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  • 1
    Language: English
    Pages: 1 Online-Ressource
    Series Statement: Economic Updates and Modeling
    Keywords: Economic Growth ; Gender ; Gender and Development ; Gulf Cooperation Council (GCC) ; Macroeconomics and Economic Growth ; Saudi Arabia ; Women ; Women and Labor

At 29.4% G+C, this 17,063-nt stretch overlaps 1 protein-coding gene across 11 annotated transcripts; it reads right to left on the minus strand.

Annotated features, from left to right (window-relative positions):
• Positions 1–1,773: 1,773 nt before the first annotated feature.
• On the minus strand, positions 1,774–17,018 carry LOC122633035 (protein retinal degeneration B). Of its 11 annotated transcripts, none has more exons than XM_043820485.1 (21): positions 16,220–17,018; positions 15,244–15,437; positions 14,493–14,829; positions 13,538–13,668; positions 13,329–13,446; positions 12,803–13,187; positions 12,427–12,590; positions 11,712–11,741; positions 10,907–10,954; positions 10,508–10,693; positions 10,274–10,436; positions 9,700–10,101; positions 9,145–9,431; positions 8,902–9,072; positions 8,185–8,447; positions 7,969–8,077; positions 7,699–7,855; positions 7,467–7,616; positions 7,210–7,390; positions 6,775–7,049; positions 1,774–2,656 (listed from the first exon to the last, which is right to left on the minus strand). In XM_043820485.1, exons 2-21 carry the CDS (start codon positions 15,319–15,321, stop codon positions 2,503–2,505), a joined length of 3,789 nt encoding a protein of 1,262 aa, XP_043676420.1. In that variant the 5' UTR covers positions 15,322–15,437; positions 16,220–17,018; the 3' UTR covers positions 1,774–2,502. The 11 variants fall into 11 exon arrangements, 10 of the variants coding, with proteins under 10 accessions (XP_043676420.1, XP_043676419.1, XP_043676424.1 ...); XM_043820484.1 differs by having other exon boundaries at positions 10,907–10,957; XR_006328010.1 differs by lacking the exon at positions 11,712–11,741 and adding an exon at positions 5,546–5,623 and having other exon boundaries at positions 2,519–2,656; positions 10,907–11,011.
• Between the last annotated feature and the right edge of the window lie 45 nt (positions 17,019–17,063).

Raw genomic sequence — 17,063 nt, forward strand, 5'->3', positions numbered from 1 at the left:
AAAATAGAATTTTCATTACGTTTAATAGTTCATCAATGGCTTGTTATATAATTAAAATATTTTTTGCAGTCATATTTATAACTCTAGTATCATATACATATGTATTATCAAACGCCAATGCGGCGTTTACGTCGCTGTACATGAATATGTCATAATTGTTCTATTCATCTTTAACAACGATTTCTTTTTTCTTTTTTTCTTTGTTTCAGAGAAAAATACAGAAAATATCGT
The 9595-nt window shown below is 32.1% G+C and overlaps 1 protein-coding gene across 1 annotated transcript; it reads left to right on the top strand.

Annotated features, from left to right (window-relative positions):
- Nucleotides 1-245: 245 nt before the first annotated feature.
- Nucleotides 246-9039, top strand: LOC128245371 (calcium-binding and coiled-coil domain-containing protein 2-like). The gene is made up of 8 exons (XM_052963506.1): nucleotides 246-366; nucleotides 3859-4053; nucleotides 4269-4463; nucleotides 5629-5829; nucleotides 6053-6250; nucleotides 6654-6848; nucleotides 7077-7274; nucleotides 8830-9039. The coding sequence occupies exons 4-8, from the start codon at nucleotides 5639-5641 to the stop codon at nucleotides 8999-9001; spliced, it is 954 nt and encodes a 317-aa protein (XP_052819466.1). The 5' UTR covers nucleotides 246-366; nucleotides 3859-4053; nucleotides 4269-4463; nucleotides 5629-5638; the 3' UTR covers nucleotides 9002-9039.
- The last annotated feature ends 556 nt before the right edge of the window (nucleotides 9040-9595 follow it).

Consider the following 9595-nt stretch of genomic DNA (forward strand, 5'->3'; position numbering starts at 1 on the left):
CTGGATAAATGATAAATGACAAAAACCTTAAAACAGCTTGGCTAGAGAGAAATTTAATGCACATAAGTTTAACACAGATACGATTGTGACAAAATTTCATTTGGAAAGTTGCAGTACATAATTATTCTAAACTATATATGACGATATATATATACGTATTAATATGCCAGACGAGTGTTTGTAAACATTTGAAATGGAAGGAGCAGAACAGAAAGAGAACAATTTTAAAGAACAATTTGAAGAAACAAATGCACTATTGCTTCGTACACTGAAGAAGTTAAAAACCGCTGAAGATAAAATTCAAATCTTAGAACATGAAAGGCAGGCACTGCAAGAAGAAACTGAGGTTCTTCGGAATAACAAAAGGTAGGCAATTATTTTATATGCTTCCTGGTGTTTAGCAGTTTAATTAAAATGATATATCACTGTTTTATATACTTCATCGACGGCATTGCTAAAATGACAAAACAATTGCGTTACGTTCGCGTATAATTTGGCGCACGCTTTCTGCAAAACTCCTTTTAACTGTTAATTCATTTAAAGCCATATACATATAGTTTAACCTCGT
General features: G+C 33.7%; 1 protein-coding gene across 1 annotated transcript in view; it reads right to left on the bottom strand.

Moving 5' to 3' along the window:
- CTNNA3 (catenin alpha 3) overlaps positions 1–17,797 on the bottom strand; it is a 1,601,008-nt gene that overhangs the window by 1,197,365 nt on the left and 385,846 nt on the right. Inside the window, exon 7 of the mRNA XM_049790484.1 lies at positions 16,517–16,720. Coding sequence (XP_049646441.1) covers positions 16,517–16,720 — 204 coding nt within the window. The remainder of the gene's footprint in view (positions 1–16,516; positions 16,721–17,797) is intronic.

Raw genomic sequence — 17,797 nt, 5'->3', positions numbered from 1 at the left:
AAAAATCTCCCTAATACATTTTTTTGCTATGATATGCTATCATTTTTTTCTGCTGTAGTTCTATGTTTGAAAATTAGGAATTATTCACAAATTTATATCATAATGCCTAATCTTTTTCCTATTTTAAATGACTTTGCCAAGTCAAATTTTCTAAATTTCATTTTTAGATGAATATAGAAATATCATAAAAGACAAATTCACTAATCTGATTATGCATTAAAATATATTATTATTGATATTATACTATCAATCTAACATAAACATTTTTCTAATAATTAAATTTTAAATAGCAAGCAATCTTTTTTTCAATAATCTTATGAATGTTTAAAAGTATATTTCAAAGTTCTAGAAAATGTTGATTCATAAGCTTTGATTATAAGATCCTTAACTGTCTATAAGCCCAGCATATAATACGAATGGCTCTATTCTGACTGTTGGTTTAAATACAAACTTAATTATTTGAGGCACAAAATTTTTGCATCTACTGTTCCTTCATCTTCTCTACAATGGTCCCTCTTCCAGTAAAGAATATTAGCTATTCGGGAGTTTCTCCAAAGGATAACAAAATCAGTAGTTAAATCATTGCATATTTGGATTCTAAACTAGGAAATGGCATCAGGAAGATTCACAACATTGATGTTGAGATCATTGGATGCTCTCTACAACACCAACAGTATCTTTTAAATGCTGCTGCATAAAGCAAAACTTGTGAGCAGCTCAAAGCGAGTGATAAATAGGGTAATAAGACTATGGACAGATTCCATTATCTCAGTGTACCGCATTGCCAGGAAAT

Abstract: The Gulf Cooperation Council (GCC) economies have been a bright spot in an otherwise gloomy economic landscape. Average growthin the GCC surpassed 7 percent in 2022 led by Saudi Arabia, its biggest economy, which was globally the fastest growing large economy. This growth was not just a result of buoyant hydrocarbon prices but also continued growth of non-oil sectors. The latter was the result of persistent structural reforms undertaken by several GCC countries to improve the investment environment, promote flexible labor markets, and encourage women to join the labor market. GCC countries have used the windfall revenues from oil and gas to rebuild their buffers, pay down their debt, and shore-up their sovereign wealth funds. They have also sought to protect their vulnerable populations with continued subsidies on food, fuel, and utilities. Such policies have limited the impact of inflation on the domestic economy. Finally, GCC countries have also used their financial muscle to support economically weaker countries in the region. The stellar growth of 2022 is slowing down and growth is expected to moderate to 1 percent in 2023 before picking up again to 3.6 percent in 2024. The decline in economic activity in 2023 is driven by consecutive production cut decisions by OPEC+ in an effort to stabilize global oil prices. However, non-oil GDP continues its growth trajectory reaching 3.9 percent, resulting weaker integration between oil and non-oil sectors. To maintain this track record, GCC countries will need to continue to exercise prudent macroeconomic management, stay the course with structural reforms, and increase non-oil exports. Downside risks remain and it would be amiss not to mention them. The conflict in the Middle East presents major risks to the region and the GCC outlook if it extends or expands to include other regional players. While it is too early to quantify the impact and channels of the conflict, we already witness a 4 percentsurge in global oil futures. Although China is bouncing back after emerging from tight Covid-19 lockdowns, troubles in the real estate sector could still disrupt this trajectory. Persistent high inflation in the world's major economies has not been entirely vanquishedsuggesting a high interest rate environment for a longer period. Windfall revenues are anticipated as a result of higher oil prices driven by the conflict in the Middle East. However, the extent and duration of the conflict will play a pivotal role in determining economicramifications not only on energy markets but also on regional financial and trade markets and overall economic confidence. The Special Focus section of the report discusses the power of structural reforms and social norms in advancing female labor force participation in Saudi Arabia. Saudi Arabia experienced an unprecedented surge in female labor force participation since 2016 as a result of: (i) changing regulations and the removal of legal barriers, shifting social norms, (ii) the implementation of sound structural reforms and (iii) effective government communications. Saudi Arabia's success in increasing female labor force participation from 17.4 percent in 2017 to 36 percent in 2023 offers important lessons to other countries in the region and the world
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